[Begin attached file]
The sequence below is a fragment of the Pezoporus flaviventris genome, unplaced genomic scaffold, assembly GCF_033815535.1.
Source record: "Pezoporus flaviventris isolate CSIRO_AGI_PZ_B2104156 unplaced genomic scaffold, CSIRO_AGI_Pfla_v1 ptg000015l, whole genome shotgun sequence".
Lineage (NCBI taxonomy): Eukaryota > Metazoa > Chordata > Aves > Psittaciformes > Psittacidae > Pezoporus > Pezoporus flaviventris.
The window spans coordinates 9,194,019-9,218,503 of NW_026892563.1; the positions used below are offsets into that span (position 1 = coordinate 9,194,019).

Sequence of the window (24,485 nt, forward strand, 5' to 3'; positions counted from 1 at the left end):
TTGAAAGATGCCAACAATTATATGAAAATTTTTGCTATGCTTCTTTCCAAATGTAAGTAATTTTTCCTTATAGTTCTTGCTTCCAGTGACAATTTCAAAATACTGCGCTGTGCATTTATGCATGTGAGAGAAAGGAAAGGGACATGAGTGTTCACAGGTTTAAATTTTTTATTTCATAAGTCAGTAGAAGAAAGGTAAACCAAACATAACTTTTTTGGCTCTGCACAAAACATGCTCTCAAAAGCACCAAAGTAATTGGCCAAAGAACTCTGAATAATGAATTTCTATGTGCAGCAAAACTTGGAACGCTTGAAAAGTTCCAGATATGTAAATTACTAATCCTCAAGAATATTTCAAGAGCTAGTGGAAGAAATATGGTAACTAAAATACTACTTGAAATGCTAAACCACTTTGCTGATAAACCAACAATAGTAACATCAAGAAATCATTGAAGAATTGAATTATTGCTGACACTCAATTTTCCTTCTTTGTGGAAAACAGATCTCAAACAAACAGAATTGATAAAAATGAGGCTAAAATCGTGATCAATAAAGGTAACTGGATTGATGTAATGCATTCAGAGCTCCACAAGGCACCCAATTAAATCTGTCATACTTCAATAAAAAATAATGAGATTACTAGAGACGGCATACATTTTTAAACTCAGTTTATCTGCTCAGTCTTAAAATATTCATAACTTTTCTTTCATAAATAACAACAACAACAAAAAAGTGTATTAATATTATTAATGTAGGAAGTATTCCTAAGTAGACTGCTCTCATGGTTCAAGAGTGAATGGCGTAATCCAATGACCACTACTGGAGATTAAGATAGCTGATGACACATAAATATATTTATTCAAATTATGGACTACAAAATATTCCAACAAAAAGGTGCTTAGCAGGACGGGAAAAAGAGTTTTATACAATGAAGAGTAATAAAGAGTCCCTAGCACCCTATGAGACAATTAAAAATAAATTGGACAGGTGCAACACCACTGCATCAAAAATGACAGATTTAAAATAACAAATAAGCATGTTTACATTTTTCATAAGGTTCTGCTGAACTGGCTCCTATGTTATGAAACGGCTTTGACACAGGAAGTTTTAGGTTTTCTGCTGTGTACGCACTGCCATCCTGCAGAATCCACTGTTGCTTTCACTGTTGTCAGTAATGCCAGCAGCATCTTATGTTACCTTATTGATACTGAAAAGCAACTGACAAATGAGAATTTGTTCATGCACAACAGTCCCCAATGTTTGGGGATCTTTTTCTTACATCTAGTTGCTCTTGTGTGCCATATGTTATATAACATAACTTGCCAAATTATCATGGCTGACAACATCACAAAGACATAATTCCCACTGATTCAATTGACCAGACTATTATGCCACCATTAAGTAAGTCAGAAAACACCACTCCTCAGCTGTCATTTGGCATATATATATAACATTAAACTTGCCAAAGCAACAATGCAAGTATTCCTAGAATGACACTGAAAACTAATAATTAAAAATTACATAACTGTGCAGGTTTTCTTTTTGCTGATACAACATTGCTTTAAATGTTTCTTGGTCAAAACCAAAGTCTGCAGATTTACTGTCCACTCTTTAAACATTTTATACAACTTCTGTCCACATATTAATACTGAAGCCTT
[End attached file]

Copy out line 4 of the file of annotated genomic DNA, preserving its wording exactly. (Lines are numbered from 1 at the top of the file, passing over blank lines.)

The window spans coordinates 9,194,019-9,218,503 of NW_026892563.1; the positions used below are offsets into that span (position 1 = coordinate 9,194,019).